The House budget will more than drain the Kentucky Employees’ Health Plan trust fund of surpluses built up in recent years – resources that have accumulated due in part to reductions in the health benefits provided teachers and public employees. Transfers from the fund are a major way the House budget prevents some of the cuts to K-12 education included in the governor’s proposal.
This concerning practice has become a standard way the legislature balances the state budget in recent years. It could lead to even more cost shifting to public employees.
The House budget transfers $481 million out of the trust fund over the years 2018-2020. As of Dec. 31, 2017, the trust fund had a balance of $729 million. However, another $312.5 million will come out of the fund by June 30 to fulfill transfers ordered by the General Assembly to help balance the 2016-2018 budget. Based on the current balance, that will leave $416 million in the fund — less than the $481 million the House plans to take out.
To close this gap and make the transfers possible, the House budget apparently depends on the trust fund replenishing over the next two years — with revenues received from teachers and state employees continuing to exceed medical claims paid out. Transfers usually happen on the last day of the fiscal year, or June 30 of 2019 and 2020.
The plan may need to rely on additional premium increases or more cost sharing to make the transfers possible. Those could be large, The Courier-Journal reports.
The Kentucky Employees’ Health Plan provides coverage for 109,000 active teachers, state government and other employees. It also covers 37,000 retirees of the Kentucky Employees Retirement System and Teachers Retirement System. The plan is funded primarily by employer contributions but also by employee premiums, the latter of which totaled $256 million in 2017.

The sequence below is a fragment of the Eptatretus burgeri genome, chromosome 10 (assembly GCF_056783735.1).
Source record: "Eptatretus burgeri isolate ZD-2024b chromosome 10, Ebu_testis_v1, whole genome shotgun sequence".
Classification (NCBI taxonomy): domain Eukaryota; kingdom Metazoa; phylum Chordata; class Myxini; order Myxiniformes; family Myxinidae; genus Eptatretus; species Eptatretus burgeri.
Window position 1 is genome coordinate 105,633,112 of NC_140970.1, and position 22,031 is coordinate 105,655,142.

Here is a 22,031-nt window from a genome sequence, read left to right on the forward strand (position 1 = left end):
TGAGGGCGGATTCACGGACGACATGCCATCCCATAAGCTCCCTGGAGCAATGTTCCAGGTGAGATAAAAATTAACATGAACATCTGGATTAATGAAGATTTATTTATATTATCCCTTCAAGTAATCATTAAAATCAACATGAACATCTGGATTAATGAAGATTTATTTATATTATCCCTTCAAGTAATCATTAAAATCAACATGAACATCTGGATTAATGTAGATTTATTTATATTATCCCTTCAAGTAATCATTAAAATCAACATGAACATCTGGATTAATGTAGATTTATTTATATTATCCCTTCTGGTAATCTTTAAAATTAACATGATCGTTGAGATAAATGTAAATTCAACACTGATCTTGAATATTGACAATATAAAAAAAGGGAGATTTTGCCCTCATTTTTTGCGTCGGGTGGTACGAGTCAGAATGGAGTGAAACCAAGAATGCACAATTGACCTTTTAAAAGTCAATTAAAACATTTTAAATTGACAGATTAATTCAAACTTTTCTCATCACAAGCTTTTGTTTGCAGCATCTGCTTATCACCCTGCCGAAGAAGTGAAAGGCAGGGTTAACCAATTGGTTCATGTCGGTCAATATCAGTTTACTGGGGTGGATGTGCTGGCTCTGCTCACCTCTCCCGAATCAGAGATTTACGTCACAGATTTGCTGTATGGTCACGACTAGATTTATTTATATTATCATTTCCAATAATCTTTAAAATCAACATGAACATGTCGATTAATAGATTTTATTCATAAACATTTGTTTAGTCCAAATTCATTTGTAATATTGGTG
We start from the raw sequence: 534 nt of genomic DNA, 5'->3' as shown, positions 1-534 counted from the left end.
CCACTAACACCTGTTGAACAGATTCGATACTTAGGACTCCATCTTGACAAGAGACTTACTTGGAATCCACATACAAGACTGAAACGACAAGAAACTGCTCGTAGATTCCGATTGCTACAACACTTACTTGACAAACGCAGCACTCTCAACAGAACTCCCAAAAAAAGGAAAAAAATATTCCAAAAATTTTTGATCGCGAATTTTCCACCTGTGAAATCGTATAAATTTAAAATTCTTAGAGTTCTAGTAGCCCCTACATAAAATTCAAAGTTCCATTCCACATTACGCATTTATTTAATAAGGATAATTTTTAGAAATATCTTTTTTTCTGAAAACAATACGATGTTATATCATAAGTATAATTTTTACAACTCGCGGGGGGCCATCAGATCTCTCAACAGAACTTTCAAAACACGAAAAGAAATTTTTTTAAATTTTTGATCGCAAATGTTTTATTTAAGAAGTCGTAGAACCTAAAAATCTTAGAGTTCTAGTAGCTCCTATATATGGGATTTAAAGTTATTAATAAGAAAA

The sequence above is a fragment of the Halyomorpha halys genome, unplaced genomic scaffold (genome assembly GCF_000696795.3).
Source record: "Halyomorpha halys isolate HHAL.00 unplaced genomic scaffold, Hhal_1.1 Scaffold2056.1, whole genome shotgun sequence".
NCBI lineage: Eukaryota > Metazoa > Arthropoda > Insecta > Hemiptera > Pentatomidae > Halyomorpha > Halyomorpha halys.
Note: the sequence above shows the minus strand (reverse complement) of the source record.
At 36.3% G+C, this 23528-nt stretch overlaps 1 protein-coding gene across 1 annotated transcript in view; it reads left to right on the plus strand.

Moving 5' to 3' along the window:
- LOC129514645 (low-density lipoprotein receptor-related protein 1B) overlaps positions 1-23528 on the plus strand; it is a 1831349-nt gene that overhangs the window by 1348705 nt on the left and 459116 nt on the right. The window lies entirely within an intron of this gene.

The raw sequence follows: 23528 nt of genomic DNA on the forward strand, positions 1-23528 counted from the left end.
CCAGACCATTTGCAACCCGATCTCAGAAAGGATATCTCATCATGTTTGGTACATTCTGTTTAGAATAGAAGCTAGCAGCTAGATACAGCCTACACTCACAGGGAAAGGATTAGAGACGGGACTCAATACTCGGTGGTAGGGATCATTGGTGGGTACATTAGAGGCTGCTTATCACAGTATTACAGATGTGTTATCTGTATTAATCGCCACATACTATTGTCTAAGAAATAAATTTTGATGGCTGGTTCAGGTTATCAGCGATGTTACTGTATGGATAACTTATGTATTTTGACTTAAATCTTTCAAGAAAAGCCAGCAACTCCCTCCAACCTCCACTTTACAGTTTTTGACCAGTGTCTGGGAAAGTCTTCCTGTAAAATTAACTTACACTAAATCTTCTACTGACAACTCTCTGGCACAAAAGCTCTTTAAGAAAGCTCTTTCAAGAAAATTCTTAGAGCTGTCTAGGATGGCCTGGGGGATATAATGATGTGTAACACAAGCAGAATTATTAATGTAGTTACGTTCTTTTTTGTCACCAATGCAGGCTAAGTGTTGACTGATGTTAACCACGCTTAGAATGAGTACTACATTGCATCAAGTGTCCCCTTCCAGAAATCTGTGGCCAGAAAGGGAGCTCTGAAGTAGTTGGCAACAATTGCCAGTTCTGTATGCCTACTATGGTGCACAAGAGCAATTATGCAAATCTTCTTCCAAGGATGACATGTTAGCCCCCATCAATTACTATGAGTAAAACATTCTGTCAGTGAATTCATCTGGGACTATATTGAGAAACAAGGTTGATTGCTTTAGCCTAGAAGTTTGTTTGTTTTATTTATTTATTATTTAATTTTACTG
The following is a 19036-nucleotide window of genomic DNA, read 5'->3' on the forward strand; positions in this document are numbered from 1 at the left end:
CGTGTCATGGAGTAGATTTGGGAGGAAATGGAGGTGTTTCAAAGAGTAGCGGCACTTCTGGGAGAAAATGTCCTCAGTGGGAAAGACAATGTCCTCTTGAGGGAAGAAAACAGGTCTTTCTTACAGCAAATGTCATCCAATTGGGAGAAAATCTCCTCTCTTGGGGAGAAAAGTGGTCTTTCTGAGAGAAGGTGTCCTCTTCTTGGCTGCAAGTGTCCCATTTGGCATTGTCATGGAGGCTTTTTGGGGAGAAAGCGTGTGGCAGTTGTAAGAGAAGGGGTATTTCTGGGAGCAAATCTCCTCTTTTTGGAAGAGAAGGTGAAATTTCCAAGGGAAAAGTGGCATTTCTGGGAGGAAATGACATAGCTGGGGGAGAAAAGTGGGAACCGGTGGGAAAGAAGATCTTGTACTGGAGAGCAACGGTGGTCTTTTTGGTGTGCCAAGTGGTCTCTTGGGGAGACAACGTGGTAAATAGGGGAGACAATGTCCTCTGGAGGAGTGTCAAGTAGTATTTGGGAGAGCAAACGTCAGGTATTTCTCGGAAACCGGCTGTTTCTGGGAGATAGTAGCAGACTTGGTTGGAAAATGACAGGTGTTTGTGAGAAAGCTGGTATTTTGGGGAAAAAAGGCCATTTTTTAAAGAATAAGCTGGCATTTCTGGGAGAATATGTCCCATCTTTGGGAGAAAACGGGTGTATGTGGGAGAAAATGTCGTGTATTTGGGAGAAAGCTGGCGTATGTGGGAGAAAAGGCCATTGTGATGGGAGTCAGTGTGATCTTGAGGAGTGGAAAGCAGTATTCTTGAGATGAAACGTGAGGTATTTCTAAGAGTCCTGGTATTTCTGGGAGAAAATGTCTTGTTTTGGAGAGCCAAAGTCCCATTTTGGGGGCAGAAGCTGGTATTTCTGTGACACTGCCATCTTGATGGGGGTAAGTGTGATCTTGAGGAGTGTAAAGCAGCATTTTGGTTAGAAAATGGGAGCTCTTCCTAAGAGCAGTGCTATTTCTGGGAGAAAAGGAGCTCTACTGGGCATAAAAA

Surpluses have existed (and been swept) in recent years in part because the plan has shifted more of the cost over to workers, first from an increase in premiums and then from an increase in deductibles and co-insurance. Between 2008 and 2011, employee premiums went up 55 percent. Then between 2013 and 2015, claims dropped 17 percent due to a combination of greater cost sharing by employees and lower utilization. The share of medical claims paid by the plan has dropped from 88 percent in 2009 to 84 percent in 2016.
As the resulting surpluses have grown, so has the legislature’s use of them to balance the state budget. In 2009, the state took $50 million. That ramped up to $157 million in the 2014-2016 budget and $500 million in the 2016-2018 budget (Of that $500 million, $125 million was supposed to go to a so-called pension “permanent” fund, but both the House budget and the governor’s budget propose taking those monies back to shore up the 2018-2020 budget.)
If the legislature moves forward with these transfers to balance the budget, the opportunity to do so again will be extremely limited given the size of the transfer relative to what is in the trust fund. That creates a large structural imbalance moving forward that must be filled with new revenue — or even more budget cuts.